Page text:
Massachusetts’ high court heard arguments Monday about the future of gambling in the state. Justices will decide whether a ballot question repealing the state’s casino law can appear on the November ballot.
This case is about property, and whether a successful ballot question would illegally take property from casino companies. Thomas Bean represents the group Repeal the Casino Deal.
“There’s no revocation here,” Bean told the court. “No individual license will be taken. There would be an abolition of the program that provides for licensing.”
That’s something Bean says voters have the right to do.
Attorney General Martha Coakley disagrees. Her office says the referendum would break an implied contract and prevent the state gaming commission from doing its work.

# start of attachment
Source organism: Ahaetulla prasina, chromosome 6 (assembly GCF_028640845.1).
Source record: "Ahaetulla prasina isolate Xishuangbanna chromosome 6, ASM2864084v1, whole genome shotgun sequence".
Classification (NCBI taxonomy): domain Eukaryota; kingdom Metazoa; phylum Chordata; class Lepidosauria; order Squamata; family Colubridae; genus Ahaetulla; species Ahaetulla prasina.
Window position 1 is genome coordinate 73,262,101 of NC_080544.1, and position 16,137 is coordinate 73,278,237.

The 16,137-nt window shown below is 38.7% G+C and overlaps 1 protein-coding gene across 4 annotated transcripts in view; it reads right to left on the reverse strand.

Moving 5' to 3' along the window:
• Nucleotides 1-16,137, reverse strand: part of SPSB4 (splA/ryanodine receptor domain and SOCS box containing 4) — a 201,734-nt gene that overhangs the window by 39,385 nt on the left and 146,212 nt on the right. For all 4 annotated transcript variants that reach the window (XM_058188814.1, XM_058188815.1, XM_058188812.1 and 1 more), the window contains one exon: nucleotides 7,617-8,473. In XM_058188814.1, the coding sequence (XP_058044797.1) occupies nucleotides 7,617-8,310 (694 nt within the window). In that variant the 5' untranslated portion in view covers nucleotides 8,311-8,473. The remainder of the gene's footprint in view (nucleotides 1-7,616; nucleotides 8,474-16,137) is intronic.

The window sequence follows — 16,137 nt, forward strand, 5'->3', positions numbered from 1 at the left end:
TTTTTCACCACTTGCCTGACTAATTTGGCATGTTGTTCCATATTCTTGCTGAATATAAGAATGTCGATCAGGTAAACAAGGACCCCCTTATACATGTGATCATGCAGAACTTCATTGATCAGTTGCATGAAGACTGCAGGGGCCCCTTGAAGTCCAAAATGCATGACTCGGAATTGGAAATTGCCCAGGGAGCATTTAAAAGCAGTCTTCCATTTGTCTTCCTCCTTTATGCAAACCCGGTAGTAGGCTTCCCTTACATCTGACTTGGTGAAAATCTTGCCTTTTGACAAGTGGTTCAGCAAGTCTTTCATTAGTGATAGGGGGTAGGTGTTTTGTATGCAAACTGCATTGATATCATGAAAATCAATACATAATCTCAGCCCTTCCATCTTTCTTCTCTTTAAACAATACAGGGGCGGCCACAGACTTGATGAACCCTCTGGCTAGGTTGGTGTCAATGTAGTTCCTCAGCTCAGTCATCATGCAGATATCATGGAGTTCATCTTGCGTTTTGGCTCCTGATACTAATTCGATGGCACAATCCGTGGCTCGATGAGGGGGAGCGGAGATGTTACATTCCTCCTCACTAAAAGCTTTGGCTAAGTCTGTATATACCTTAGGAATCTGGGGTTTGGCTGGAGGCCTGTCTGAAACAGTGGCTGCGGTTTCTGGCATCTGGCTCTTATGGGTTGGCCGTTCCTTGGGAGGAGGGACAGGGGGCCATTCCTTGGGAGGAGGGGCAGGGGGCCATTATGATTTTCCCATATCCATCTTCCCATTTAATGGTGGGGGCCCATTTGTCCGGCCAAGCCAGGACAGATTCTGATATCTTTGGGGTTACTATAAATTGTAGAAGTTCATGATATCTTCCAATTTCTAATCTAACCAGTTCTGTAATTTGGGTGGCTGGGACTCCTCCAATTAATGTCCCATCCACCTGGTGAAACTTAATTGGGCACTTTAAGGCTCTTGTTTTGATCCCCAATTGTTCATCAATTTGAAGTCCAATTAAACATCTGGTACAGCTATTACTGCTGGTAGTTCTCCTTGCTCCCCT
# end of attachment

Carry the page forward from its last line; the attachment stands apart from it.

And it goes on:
“Applicants have paid many millions of dollars for decisions on their applications,” says Peter Sacks with the attorney general’s office. “They’re entitled by statute and regulation to detailed decisions on their applications.”
And if that doesn’t happen – if the vote goes forward and the law is repealed – Sacks says the state would owe at least some money to casino companies.